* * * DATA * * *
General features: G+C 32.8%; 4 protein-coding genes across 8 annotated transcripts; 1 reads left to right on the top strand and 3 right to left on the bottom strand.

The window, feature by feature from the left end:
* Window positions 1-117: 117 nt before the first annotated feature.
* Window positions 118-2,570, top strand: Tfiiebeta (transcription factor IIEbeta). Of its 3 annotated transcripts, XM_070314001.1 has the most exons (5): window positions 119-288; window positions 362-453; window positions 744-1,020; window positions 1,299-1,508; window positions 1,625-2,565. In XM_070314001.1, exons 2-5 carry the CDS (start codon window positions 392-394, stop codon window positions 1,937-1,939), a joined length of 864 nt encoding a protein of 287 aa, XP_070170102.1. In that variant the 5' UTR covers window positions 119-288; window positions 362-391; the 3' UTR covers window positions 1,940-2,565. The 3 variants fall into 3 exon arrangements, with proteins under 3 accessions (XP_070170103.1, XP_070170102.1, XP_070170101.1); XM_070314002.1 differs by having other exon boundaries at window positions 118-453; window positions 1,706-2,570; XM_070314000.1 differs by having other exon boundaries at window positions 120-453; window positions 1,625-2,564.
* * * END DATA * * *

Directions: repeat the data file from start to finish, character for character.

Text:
General features: G+C 32.8%; 4 protein-coding genes across 8 annotated transcripts; 1 reads left to right on the top strand and 3 right to left on the bottom strand.

The window, feature by feature from the left end:
* Window positions 1-117: 117 nt before the first annotated feature.
* Window positions 118-2,570, top strand: Tfiiebeta (transcription factor IIEbeta). Of its 3 annotated transcripts, XM_070314001.1 has the most exons (5): window positions 119-288; window positions 362-453; window positions 744-1,020; window positions 1,299-1,508; window positions 1,625-2,565. In XM_070314001.1, exons 2-5 carry the CDS (start codon window positions 392-394, stop codon window positions 1,937-1,939), a joined length of 864 nt encoding a protein of 287 aa, XP_070170102.1. In that variant the 5' UTR covers window positions 119-288; window positions 362-391; the 3' UTR covers window positions 1,940-2,565. The 3 variants fall into 3 exon arrangements, with proteins under 3 accessions (XP_070170103.1, XP_070170102.1, XP_070170101.1); XM_070314002.1 differs by having other exon boundaries at window positions 118-453; window positions 1,706-2,570; XM_070314000.1 differs by having other exon boundaries at window positions 120-453; window positions 1,625-2,564.